Rare strandings of Portuguese men o’ war as far north as Donegal

Southerly gales sweep marine animal with powerful sting up along Atlantic seaboard

A Portuguese man o’ war photographed recently on the southwest coast. A marine biologist has warned they have an extremely dangerous sting and should not be handled. Photograph: Vincent Hyland/Wild Derrynane

A Portuguese man o’ war photographed recently on the southwest coast. A marine biologist has warned they have an extremely dangerous sting and should not be handled. Photograph: Vincent Hyland/Wild Derrynane

 

Rarely spotted so far north, Portuguese men o’ war have been washed up in large numbers along the west coast as far north as Donegal over the past week. Southerly gales have swept the marine animals with an extremely dangerous sting ashore west of Clifden’s Sky road in the Eyrephort area.

There were also strandings in Kincasslagh, Co Donegal, on Achill island in Co Mayo and in Kilkee, Co Clare, over the past week, proving hazardous to swimmers and surfers.

Connemara fisherman and marine skills instructor Martin O’Malley photographed a number near Eyrephort last Saturday and counted up to 10 in one small pocket. He said it was his first sighting of the animals in this area.

NUI Galway Ryan Institute marine biologist Tom Doyle said it was very unusual to have reports of Portuguese men o’ war in such numbers, and to have them this far up the Atlantic seaboard. More frequent storms due to climate change could be a major factor.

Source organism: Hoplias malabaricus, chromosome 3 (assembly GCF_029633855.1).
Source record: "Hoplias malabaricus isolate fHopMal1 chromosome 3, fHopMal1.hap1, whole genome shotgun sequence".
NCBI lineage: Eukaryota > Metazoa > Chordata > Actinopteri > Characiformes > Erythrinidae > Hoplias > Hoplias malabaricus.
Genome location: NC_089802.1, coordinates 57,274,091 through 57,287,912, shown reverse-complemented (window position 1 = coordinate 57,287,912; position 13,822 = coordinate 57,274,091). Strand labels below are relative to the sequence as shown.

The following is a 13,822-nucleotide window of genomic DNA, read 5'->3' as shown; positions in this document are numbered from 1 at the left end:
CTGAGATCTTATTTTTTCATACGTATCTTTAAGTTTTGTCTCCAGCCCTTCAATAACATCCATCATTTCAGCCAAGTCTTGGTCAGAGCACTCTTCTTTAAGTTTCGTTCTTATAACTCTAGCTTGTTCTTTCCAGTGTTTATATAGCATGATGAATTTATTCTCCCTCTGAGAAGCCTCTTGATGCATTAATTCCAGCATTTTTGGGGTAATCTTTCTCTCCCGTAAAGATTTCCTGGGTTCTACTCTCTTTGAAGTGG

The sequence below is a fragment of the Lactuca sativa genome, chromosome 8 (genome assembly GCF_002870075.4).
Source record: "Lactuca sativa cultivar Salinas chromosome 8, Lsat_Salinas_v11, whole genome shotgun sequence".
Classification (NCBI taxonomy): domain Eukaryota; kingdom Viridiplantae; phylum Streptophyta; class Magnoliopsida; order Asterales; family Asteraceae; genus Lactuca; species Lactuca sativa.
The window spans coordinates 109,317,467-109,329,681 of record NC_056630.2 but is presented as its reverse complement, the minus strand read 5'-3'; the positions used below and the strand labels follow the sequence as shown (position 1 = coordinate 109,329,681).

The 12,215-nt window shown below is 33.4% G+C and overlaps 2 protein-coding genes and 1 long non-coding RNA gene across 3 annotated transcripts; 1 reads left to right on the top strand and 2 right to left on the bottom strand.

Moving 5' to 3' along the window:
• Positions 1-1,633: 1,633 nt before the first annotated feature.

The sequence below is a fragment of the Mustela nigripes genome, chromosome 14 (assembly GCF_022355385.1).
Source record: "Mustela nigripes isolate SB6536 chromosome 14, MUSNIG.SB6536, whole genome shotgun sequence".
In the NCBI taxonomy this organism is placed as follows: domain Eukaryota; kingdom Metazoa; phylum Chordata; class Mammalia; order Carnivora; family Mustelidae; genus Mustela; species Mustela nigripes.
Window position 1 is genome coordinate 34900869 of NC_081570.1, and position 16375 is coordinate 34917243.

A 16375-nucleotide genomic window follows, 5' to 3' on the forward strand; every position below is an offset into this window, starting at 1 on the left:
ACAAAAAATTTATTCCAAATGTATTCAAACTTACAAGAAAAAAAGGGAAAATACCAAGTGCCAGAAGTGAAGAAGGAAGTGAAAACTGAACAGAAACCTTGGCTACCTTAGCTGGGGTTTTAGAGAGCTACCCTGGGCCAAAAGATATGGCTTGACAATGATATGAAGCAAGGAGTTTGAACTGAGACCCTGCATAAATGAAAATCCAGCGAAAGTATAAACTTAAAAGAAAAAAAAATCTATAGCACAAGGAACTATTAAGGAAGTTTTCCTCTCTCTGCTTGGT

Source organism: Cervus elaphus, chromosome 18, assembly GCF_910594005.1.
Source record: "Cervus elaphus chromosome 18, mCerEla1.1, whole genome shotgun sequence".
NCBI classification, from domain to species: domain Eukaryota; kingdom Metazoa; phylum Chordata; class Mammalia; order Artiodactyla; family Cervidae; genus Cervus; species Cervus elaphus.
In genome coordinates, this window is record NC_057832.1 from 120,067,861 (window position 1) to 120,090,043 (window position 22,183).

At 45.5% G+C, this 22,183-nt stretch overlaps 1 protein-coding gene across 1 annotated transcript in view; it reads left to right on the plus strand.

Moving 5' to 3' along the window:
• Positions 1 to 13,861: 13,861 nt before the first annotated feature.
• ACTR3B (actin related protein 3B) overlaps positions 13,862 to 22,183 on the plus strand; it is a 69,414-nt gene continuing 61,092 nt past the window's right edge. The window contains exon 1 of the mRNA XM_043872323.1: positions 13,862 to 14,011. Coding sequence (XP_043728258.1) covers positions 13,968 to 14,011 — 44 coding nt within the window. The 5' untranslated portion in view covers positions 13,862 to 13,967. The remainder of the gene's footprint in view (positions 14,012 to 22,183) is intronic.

Dr Doyle has warned they have an extremely dangerous sting and should not be handled. Medical treatment should be sought immediately if stung, as it could prove fatal. The marine animal was not a jellyfish, technically, but a closely related animal called a siphonophore, he explained.

Resembling a purple-pink balloon with a “Cornish pasty” shape on the surface of the water, the animal trails its tentacles below the sea surface. “Each one washed up on a beach is a colonial animal made up of many different zooids specialised for different functions, as in feeding, reproduction, prey capture.”

There had been only two records in the past century of significant numbers of Portuguese men o’ war in these waters, he said – in the mid-1940s and in 1968 off Cape Clear island, Co Cork. About 30 were recorded between Waterford and Cork in August 2012, and there were several individual strandings between 2009 and 2015 in Rush, Co Dublin, and Cork.

“What makes this event unusual is the large numbers washing up since September 12th until now and how widespread the records are, from Cork harbour all the way to Donegal,” Dr Doyle said.